Also Known As: Zhang Ai Jia
Sylvia Chang was born in Chiayi, Taiwan and went off to school, until she was 16, where upon she dropped out and started her career as a radio DJ. Soon she made the move into television when she was only 17. When she was 18 years old she starred in her first film. Forty years later, Sylvia Chang is one of Hong Kong’s greatest, and probably most diversified, female artist. Throughout her career in the film industry, which includes writing, directing, and producing, she is also a singer, a stage actress, and an advocate for World Vision International as well as a mother and wife.
Sylvia Chang’s career has spanned over many decades. She has been an actress, starting in the 70s when she was only 16, moving up to writing, directing and producing. Many of the films she has directed try to defy the normal gender roles. Even herself as a well known female, Taiwanese, director has helped defy normal gender roles in the film industry. She stated in an interview with film editor, Clarence Tsui, that “I still think Hong Kong’s film industry is male-dominated". However, she is trying her best to break through that dominance. She also believes that “There aren’t many male filmmakers who would write scripts for women”. But, she proved that one gender can write for the other with her film “Run Papa Run" (Chang 2008). She helped write the script, based on the novel by Benny Li Shuan Yan, that follows a man who belongs to the Triad and the relationship he has with his mother, wife and daughter. Chang said in an interview that, “I thought why don’t I explore the gentler side of men”. She explored not only how men try to prove their masculinity by being in gangs, but also how they too, can have gentler sides.
Chang is known for trying out different types of roles: “From an innocent girl to a street walker, from a rude police officer to a respected teacher, from an alcoholic to a great mother. And through it all, she's never lost her zest for life”. She’s not only versatile in her career choices, but as well in her acting career. From her first film when she was only 18, “The Tattooed Dragon” (Wei Lo 1973), to one of her most recent “20 30 40” which she not only starred as the 40 year old woman, but also wrote and directed the film as well. Chang also attempted to do her own stunts in the four part series “Aces Go Places".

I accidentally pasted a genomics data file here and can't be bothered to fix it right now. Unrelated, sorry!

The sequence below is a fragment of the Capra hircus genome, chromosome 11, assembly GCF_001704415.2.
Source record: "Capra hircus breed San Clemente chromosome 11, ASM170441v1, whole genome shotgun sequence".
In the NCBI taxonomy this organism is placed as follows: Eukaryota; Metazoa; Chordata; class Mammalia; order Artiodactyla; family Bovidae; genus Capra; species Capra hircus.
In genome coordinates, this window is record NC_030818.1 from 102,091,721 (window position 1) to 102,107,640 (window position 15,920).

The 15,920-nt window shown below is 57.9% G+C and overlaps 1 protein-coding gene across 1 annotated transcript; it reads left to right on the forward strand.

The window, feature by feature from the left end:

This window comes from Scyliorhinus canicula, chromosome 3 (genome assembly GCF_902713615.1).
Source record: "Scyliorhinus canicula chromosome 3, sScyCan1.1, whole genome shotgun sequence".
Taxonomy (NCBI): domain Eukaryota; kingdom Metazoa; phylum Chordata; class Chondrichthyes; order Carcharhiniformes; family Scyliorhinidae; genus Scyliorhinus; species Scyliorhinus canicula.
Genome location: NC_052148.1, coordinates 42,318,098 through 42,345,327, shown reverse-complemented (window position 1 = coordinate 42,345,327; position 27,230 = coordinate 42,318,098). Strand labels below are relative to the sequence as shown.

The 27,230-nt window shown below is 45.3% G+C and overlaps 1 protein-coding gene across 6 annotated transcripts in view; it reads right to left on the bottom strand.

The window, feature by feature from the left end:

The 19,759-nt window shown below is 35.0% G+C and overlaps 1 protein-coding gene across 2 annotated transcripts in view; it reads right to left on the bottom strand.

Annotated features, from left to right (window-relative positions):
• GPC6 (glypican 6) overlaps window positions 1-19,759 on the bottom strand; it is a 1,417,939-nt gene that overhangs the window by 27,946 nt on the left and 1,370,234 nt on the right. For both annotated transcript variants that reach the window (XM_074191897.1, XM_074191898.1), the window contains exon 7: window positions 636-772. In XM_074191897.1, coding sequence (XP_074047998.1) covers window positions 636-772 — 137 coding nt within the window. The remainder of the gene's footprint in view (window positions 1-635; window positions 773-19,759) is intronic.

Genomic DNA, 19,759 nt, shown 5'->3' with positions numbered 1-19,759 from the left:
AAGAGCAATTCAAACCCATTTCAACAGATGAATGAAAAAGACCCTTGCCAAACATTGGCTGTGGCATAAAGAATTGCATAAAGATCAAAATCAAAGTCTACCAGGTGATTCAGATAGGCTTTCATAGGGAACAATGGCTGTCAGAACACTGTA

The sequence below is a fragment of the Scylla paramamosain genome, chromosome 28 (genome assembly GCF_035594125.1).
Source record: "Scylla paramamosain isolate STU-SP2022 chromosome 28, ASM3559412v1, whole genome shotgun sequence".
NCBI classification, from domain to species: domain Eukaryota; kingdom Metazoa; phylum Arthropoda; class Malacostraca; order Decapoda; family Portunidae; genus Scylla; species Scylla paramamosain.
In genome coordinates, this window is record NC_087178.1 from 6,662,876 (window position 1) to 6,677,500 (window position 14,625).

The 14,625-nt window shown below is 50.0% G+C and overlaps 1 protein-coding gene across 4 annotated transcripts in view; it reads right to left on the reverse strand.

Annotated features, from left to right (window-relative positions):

Chang’s acting talents have also extended to the stage. She first began performing in theatre productions more than 30 years ago, but then took a break to pursue other career options and has recently made her return in a production called “Design For Living" The play premiered in November 2008 and went on into 2009. A play that tells of an older female boss and the developing feelings between her and her younger employee. In regards to her long absence from performing on stage, Chang stated in an interview that, “The reason for me to take on stage play again after 20 years is because I was lured by the director, he has invited handsome guys like Zheng Yuan Chang and David Huang into the play”.
In between acting, Chang is also a proficient singer. With many popular songs, her music has also become hits for Karaoke. In particular her song “The Cost of Love” is most commonly sung. She is also known for her song Childhood.
In her mid thirties, with a successful acting and singing career on her belt, Chang decided to venture out into a new profession. “I had never went to any school as a director or a filmmaker, so all my film education actually was from the set". With her acting experience at her side, Chang took a chance at directing. In 1986, only her second film to direct, “Passion” which she also starred in and wrote, won her the Hong Kong Film Award for Best Actress.
Between, now, acting, directing, and singing, she also began a television channel called Go Go TV in 1996. At one point she was even the head producer of New Cinema City in Taiwan, but discovered she was not happy there and left a few years after joining. She also began to write and produce, her own work, as well as others. Her most recent work being writing the screenplay, based on Benny Li Shuan Yan’s book, “Run Papa Run” (Chang 2008), as well as directing the film.